That’s Farming journalist, Catherina Cunnane, in conversation with 21-year-old Jane Stocker, Cork, in this week’s Women in Ag series.
She discusses her non-farming roots, studying an arts degree for two years before beginning her current course in veterinary nursing, working as an EDIY milk recorder with Munster Bovine and rearing calves.
“I do not come from a farming background at all; in fact, far from it.
I went to the school in the city and studied chemistry, history, French and biology as my Leaving Certificate subjects, so I did not even do ag science.
But, I have always had an absolute love and adoration for animals. I would bring home rescue animals – dogs, kittens and birds; you name it.
I always had it in the back of my mind that I wanted to do something with animals and had both veterinary or veterinary nursing in my head for after school.
However, I was the first year to have predicted grading, and we had to do our Leaving Certificate during the height of the Covid-19 pandemic.
I had no idea what to do, and I was unsure what points I would get, so everything was just up in the air.
From arts to vet nursing
So when I was filling out my CAO form, I went with what most people usually do if they do not know what they want, and I did arts.
I did English and history at UCC for two years with the intentions of becoming a second-level teacher.
I ended up doing that for two years when I realised I really was on the wrong path, and I went back to do veterinary nursing.
Currently, I am studying veterinary nursing at Cork College of Further Education, Douglas Street Campus, Cork, having enrolled in the two-year course in 2022.
It was from doing work experience with different practices, both large and small, that I realised, I loved being on-farm.
From TB testing to C-sections, I loved everything to do with the large animal side of things. It was from there on that I knew I wanted to be involved with large animal practices.
Within the last two years, I have been involved in a calf-to-beef system. I have started rearing 20 calves up until around the 16-month mark, and we leave them off again and then take in the new bunch.
Also, I do relief milking a few times a week with different herds, and I have never been happier doing that.
I absolutely love the dairy industry, and I also work with Munster Bovine milk recording, and I have numerous different herds around West Cork direction.
It is a lovely job as you get to meet people and be involved in herd health, and teach farmers how to do their own recording as well.
It is a suitable line of work for a student as you can work milking and recording into your own schedule.
Studying and working
Whilst not at college during the summer, I would be milking up to 5-7 times a week.
I am also working with Munster Bovine doing both manual and EDIY milk recordings on-farm. I have also been doing bar work since I was 16, so that keeps me busy during the weekend as well.
With Munster, you could be sent anywhere, but west Cork direction would be my typical area.
You could be as far as Schull, or you could be close to the city side of things.
It is a great way to get out and about on different farms; you would always learn something new coming away from spending an hour or two recording.
Every farmer has their own unique set-up and their own unique way of doing things.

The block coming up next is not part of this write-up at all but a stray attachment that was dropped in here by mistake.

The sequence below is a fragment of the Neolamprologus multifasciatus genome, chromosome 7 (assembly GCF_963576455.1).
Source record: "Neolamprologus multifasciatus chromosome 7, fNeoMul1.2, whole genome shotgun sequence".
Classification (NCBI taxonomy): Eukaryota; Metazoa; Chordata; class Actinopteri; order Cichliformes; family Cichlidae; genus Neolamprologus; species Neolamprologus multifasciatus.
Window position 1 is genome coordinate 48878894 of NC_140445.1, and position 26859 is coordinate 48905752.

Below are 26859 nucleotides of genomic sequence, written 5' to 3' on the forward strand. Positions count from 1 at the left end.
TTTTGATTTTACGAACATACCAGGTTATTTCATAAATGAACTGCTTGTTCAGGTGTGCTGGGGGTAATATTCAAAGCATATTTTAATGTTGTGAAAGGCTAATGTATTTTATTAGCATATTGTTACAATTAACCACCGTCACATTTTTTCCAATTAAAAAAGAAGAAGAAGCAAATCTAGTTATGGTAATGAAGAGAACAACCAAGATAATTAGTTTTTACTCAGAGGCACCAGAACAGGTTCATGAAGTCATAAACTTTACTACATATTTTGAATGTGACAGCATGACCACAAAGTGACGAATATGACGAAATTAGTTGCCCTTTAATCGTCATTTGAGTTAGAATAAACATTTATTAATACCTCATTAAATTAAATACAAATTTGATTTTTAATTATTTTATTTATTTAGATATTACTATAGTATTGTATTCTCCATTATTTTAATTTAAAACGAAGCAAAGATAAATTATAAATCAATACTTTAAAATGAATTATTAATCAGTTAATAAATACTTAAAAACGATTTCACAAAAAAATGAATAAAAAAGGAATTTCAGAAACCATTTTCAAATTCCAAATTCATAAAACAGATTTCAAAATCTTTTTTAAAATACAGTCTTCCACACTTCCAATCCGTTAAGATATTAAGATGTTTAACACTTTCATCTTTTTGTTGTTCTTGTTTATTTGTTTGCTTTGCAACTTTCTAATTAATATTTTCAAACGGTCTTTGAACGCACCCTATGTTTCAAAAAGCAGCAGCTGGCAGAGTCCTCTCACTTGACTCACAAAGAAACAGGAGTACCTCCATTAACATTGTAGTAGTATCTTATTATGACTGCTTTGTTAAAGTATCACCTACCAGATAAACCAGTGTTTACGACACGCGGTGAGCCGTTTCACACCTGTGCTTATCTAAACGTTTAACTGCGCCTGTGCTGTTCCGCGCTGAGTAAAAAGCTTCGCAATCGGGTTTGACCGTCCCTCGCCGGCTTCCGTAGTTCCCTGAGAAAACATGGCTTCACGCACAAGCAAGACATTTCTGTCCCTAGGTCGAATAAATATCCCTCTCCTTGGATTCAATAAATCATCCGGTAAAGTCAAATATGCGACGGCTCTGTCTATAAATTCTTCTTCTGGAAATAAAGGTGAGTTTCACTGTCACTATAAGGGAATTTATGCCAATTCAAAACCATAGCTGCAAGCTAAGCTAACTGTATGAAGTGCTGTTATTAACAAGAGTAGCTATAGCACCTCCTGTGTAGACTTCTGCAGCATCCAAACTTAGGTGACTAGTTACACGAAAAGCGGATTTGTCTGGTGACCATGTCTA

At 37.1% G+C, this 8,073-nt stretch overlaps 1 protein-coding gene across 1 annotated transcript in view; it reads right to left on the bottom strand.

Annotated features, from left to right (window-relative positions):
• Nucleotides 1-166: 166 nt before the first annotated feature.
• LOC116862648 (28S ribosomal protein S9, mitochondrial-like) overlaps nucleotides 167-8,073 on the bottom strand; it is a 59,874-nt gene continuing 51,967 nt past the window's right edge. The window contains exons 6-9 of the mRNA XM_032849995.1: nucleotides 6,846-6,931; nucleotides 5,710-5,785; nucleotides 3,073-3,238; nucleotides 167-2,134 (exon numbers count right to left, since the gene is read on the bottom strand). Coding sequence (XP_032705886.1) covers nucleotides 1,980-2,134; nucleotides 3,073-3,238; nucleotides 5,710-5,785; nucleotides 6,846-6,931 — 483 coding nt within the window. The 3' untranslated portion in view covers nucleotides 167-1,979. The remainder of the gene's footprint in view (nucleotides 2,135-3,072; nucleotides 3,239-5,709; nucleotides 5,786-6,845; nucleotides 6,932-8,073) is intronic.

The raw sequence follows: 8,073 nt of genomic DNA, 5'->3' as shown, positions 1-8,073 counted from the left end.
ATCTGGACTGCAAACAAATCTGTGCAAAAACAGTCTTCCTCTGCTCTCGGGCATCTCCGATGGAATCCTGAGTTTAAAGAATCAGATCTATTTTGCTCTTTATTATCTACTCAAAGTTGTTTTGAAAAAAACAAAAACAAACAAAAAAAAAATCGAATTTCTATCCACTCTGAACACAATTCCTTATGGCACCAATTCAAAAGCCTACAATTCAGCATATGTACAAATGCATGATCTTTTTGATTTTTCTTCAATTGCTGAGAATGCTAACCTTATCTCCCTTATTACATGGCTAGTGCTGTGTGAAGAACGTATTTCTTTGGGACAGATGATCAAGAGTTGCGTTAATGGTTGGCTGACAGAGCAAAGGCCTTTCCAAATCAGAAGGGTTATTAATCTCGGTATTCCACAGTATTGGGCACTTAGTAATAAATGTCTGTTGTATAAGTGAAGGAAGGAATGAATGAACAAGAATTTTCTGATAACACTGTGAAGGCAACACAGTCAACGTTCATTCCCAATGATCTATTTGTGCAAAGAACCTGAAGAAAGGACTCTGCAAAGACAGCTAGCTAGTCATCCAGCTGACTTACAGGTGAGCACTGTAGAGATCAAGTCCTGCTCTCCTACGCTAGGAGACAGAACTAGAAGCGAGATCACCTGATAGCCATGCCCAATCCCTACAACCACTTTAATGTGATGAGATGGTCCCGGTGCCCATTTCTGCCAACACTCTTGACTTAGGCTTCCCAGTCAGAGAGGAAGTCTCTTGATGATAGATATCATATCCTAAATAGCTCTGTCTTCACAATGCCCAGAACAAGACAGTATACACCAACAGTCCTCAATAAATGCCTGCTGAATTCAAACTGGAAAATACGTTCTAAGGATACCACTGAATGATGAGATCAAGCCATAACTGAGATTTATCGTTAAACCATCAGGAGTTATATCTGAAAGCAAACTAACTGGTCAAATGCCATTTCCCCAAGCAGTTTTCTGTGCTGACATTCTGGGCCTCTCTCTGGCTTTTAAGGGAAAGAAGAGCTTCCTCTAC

As I said, it is a brilliant way to meet people and chat away and be involved in herd health and teaching farmers how to carry out their own recordings.
The recording makes a massive difference; it has major impacts on the prevention of udder-related issues, and it can also detect new infections quickly.
That way, a farmer can knuckle down immediately and contain its spread. Other benefits include identifying cows that would be most ideal for breeding, and it aids in the evaluation of the drying-off period.
Even though some farmers are reluctant to carry out the recordings, I think the powers that be will make them mandatory eventually.
It is only in the last eighteen months that I have started milking, and I regret not starting ages ago.
I absolutely love it, and it is the best job in the world when things are going right, and the cows are cooperating.
There are some cold mornings that would not entice you to get up at that hour, but from what I have learned from speaking to different farmers out there whilst, on recordings, farming is not a job for people who want to earn millions.
People do it for the love of it, and I definitely see how addictive it can become.
For now, I will continue milking, recording, and we will continue to grow the beef herd year by year.
After college, I will hopefully be vet nursing and farming, so it will just be about finding the right balance.
In the coming years, I am hoping to do the Green Cert as well. The very end goal is to go milking for myself; I am not sure how obtainable it will be, but the will is there; it is just to find the way.
At the moment, I am trying to grow a following on my online platforms as well.
I am documenting my journey as a young woman trying to get into the industry and everything I am learning along the way. I feel now is the time for women to come to the forefront.
There has always been an us and them mentality of women trying to enter the industry.
Women just want equal opportunities, and this conversation is coming centre stage within the last few years with people such as Karen Moynihan, Sophie Bell and Vicki of Legendary Holsteins, among others, using social media to document their journeys too. It is something like this that I am hoping to achieve.
I am still learning as I go, and I love it. I would nearly learn something new every week.
You can find me on Instagram under the following handle: JaneStocker_ and TikTok: @janestickers.”
To share your story, email Catherina Cunnane – [email protected]